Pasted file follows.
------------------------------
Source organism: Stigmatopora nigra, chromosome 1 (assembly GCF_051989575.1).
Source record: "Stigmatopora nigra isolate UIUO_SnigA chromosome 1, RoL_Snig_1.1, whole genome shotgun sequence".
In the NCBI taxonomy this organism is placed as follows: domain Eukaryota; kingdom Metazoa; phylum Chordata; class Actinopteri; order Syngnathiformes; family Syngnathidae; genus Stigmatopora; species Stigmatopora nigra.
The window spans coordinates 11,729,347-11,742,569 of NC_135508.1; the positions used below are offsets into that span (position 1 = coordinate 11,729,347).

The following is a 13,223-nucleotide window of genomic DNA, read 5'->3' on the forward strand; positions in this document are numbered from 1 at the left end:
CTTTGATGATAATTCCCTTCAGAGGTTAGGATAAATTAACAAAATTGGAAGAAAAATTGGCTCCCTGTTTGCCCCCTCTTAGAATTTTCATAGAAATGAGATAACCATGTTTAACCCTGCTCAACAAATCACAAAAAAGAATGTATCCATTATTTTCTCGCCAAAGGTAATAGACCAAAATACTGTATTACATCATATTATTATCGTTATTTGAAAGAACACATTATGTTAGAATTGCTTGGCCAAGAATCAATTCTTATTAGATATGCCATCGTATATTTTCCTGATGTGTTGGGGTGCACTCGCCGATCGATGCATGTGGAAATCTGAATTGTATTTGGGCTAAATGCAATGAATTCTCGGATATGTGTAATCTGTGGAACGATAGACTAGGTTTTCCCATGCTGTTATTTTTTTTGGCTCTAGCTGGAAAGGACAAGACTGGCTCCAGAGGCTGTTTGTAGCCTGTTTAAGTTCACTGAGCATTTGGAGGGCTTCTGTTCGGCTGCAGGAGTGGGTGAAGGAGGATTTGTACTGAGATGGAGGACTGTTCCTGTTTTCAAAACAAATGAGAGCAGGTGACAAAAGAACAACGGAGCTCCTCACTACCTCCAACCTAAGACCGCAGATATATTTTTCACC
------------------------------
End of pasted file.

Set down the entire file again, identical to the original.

Source organism: Stigmatopora nigra, chromosome 1 (assembly GCF_051989575.1).
Source record: "Stigmatopora nigra isolate UIUO_SnigA chromosome 1, RoL_Snig_1.1, whole genome shotgun sequence".
In the NCBI taxonomy this organism is placed as follows: domain Eukaryota; kingdom Metazoa; phylum Chordata; class Actinopteri; order Syngnathiformes; family Syngnathidae; genus Stigmatopora; species Stigmatopora nigra.
The window spans coordinates 11,729,347-11,742,569 of NC_135508.1; the positions used below are offsets into that span (position 1 = coordinate 11,729,347).

The following is a 13,223-nucleotide window of genomic DNA, read 5'->3' on the forward strand; positions in this document are numbered from 1 at the left end:
CTTTGATGATAATTCCCTTCAGAGGTTAGGATAAATTAACAAAATTGGAAGAAAAATTGGCTCCCTGTTTGCCCCCTCTTAGAATTTTCATAGAAATGAGATAACCATGTTTAACCCTGCTCAACAAATCACAAAAAAGAATGTATCCATTATTTTCTCGCCAAAGGTAATAGACCAAAATACTGTATTACATCATATTATTATCGTTATTTGAAAGAACACATTATGTTAGAATTGCTTGGCCAAGAATCAATTCTTATTAGATATGCCATCGTATATTTTCCTGATGTGTTGGGGTGCACTCGCCGATCGATGCATGTGGAAATCTGAATTGTATTTGGGCTAAATGCAATGAATTCTCGGATATGTGTAATCTGTGGAACGATAGACTAGGTTTTCCCATGCTGTTATTTTTTTTGGCTCTAGCTGGAAAGGACAAGACTGGCTCCAGAGGCTGTTTGTAGCCTGTTTAAGTTCACTGAGCATTTGGAGGGCTTCTGTTCGGCTGCAGGAGTGGGTGAAGGAGGATTTGTACTGAGATGGAGGACTGTTCCTGTTTTCAAAACAAATGAGAGCAGGTGACAAAAGAACAACGGAGCTCCTCACTACCTCCAACCTAAGACCGCAGATATATTTTTCACC